Roethlisberger of the Pittsburgh Steelers has twice in the past year been accused of sexual assault. The most recent accusation, which led to charges not being pressed against the quarterback, has led to speculation that the NFL or the team may suspend him, and has prompted Pittsburgh's PLB Sports to terminate its endorsement contract with him. (Thanks to popfiend for the link, dated Tuesday April 13th.)
Reading the response made me angry. Ty Ballou, the owner of PLB Sports, explained that he had never terminated a player's endorsement contract, but that he and his board decided to do so after watching the Georgia district attorney's office detail the latest allegations against Roethlisberger. He then made the (to me) confused comment, "You look at this and say, 'Do we want to do this?' Yes. We don’t want to, but you have to." Notice the contradiction in that quote? Do you want to do this or do you not want to do this?
To me -- and this is purely my read on this -- Ballou sounds a little wounded, as if the barely-hidden subtext of his comments is I have to lose money. His quote: "We’ve made a lot of money together. I’m leaving a lot on the table by terminating this contract. Even though there were no criminal charges, there are just enough issues here that it’s in the best interests of PLB Sports to break ties." He added, "At some point in time, Ben has got to put himself in the right position and understand what it means to be a celebrity, a quarterback, a Steelers player."
No mention, at least not in what the article quotes, that what Roethlisberger has been accused of is bad no matter who did it. That Roethlisberger needs to "understand what it means" to not hurt people the way he's been accused of hurting them. It's a becoming-a-decent-person issue, more than a what-does-this-mean-for-the-team issue. As Ballou said, "The Steelers, there is probably no prouder organization. I feel for them right now. Players are part of the Steelers brand. If it’s not the biggest in the league, it’s well up there. This has diminished the brand." Which is, to me, flat and bloodless and missing part of the point:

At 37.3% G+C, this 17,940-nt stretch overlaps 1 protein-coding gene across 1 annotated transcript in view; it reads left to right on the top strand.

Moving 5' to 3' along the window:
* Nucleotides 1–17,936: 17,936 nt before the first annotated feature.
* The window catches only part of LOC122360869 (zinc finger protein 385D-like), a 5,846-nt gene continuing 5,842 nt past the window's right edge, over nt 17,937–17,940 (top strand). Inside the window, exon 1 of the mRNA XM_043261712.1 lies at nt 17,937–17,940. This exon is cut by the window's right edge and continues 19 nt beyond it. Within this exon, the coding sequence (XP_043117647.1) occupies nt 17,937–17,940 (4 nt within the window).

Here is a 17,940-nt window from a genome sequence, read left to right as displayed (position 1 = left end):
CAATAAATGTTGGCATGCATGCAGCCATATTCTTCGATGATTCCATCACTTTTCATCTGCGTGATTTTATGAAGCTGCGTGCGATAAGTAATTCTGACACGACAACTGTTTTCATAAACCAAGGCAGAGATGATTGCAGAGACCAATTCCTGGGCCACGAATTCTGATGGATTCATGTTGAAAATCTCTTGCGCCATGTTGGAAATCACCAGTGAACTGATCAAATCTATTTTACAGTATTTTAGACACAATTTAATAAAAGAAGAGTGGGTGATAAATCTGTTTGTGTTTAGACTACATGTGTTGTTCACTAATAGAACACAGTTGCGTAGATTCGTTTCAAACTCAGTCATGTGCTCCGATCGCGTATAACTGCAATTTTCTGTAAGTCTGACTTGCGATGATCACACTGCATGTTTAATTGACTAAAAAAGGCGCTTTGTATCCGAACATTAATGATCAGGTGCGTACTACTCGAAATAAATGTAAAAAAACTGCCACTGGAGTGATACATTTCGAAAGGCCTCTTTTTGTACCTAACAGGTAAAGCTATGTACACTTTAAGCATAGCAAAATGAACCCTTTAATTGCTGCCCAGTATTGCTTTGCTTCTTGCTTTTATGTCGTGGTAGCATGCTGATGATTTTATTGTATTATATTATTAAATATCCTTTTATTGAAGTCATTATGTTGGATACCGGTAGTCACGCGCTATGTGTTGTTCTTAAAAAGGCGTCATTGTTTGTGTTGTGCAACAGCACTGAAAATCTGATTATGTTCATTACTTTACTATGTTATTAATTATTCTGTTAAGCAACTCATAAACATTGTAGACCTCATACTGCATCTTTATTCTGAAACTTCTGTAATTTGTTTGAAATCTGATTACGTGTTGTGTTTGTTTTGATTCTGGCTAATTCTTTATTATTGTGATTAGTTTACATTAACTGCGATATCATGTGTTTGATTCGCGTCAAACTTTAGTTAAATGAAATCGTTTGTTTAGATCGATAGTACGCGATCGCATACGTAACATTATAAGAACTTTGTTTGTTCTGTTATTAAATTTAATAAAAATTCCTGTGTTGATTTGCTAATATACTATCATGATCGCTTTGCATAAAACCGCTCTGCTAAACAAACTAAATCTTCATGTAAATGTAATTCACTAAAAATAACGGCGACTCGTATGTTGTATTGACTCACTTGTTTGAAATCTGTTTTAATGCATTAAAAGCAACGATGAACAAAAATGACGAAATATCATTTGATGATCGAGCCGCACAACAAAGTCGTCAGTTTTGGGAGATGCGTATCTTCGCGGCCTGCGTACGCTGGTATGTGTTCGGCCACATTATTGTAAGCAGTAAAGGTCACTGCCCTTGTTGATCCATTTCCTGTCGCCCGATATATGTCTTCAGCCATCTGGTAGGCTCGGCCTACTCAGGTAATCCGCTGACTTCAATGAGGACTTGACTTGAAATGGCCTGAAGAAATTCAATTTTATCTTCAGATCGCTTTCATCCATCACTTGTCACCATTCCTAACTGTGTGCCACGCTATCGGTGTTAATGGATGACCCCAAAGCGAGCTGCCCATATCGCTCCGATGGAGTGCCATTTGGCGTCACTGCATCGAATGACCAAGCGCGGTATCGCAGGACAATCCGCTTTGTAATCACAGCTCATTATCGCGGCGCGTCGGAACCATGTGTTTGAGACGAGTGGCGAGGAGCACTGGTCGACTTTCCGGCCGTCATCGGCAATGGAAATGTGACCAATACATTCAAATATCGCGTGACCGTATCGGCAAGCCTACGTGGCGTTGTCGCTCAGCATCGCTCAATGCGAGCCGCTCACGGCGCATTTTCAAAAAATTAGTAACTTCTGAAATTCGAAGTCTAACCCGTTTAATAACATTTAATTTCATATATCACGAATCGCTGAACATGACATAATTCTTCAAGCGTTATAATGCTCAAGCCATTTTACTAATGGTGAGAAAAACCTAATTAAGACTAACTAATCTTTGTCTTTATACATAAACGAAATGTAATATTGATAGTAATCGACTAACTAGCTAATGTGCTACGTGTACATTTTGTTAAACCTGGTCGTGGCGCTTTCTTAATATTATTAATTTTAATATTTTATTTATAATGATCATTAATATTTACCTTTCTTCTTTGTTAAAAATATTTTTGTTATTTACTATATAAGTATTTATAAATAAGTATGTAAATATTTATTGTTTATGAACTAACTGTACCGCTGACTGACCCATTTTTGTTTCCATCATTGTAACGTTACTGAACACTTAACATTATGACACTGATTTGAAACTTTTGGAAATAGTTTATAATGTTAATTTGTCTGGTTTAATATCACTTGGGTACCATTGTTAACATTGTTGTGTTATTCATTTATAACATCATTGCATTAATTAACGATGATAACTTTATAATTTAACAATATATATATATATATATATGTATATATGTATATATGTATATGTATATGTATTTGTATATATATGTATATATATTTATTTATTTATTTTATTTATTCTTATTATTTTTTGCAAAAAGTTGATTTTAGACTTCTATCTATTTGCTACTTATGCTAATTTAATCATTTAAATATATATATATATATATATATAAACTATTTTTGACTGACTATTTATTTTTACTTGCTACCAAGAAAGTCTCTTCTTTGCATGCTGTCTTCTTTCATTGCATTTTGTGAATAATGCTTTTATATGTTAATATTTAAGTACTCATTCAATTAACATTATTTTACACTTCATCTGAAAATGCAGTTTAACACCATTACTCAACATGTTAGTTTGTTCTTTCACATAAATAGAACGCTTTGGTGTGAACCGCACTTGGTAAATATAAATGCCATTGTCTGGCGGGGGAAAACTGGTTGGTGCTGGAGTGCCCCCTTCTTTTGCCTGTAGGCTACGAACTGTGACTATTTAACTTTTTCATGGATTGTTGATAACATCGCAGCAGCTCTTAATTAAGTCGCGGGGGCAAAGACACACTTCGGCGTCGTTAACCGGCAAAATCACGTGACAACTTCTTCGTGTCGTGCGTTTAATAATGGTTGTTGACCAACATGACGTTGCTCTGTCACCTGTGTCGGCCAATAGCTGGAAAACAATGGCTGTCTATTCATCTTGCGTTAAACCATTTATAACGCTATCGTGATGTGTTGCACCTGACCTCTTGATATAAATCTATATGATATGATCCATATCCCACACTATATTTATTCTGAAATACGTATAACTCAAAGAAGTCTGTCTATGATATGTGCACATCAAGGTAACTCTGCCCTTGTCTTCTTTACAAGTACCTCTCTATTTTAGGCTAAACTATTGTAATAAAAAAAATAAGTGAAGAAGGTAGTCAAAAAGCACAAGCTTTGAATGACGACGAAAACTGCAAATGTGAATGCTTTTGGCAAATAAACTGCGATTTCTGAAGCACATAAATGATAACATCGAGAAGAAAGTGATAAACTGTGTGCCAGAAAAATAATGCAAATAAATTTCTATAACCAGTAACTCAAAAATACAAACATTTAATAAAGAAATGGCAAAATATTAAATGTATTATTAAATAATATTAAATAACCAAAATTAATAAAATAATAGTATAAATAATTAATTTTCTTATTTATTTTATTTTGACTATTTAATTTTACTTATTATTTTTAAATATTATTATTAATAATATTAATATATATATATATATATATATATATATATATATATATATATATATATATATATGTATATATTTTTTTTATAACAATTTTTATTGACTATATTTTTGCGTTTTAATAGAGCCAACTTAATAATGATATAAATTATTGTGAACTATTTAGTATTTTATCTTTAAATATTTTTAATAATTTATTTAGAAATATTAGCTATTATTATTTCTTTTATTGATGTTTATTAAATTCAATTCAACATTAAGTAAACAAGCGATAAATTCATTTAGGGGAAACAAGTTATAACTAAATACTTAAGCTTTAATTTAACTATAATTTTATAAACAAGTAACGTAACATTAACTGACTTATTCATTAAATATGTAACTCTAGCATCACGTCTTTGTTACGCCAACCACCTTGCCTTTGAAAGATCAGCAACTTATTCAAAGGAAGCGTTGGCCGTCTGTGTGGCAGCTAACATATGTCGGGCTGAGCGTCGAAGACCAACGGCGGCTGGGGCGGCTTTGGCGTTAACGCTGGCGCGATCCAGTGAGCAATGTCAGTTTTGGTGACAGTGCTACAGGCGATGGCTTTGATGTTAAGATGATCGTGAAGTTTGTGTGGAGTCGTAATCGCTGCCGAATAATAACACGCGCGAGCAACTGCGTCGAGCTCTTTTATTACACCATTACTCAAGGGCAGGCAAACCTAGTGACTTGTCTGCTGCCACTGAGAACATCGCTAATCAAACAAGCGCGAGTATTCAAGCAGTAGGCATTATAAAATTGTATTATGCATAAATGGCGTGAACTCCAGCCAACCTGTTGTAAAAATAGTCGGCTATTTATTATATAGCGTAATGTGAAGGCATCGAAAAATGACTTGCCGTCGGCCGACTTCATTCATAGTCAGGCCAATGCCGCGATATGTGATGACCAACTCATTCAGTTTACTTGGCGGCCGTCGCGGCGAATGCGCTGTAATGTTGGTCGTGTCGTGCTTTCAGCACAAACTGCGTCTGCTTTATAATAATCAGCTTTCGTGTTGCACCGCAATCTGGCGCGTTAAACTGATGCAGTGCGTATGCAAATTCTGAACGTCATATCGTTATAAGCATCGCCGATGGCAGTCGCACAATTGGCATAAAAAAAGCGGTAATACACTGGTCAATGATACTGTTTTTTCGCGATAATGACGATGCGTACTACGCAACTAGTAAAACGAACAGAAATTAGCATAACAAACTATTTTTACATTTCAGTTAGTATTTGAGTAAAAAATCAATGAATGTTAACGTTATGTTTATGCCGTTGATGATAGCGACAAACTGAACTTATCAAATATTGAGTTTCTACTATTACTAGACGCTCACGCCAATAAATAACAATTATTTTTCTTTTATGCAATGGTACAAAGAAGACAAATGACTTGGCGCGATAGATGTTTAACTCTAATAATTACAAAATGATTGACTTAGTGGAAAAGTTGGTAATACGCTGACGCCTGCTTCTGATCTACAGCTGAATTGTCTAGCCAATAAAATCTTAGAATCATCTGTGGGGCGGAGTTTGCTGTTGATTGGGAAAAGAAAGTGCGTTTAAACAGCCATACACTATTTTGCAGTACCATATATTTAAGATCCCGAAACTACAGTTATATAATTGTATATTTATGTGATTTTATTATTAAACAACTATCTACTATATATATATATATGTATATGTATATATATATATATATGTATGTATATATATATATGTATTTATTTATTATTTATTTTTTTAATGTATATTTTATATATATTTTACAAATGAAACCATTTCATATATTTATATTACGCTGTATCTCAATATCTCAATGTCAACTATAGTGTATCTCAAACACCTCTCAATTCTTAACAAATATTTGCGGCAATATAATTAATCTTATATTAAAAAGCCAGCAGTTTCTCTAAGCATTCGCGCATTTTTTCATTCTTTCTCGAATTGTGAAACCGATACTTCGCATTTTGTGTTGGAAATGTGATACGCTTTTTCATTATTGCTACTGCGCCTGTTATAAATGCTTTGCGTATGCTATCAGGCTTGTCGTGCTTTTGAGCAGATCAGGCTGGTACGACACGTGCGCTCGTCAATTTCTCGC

The evidence is mounting that Roethlisberger is a damaged person. The evidence is mounting that Roethlisberger has damaged people. A friend of mine who is a rape crisis counselor talks about how those are two different fights: helping people recover from rape and assault, and helping people learn that they shouldn't commit rape or assault in the first place. These are two different, but tied-together, kinds of fights, because these are tied-together kinds of damage. And I don't know what's being done to help the victims. I don't want the team to be considered a victim. I think this statement implied that it is.
The earlier accusation led me to avoid watching the Steelers this past season. I had plenty of other teams and games I could watch and feeling good about watching them -- such as THE SAINTS GEAUX SAINTS GEAUX SAINTS GEAUX SAINTS -- so I avoided a team because of a player who left a bad taste in my mouth. I plan to keep that up, for my own sanity. I want to keep feeling good about a game that gives me pleasure. And I don't want to feel that I'm in any way supporting a potential perpetrator.
At this point, I don't know what the most-right thing to do with Roethlisberger would be, because I don't know if treatment is part of the effort. And I'm not yet convinced that what's being done so far is being done for the right reasons.
If the assaults did happen, the people who were assaulted need to get help and support, and I have no way of knowing if that is happening. If the assaults did happen, the perpetrator -- any perpetrator, because rapes and assaults keep happening -- need to learn how to stop assaulting and be more decent. The lesson needs to be more than "Hurt people and we'll punish you," it needs to be "Don't hurt people in the first place. That's wrong. Be better to people."
Now I'll keep doing my best not to hurt people in the first place.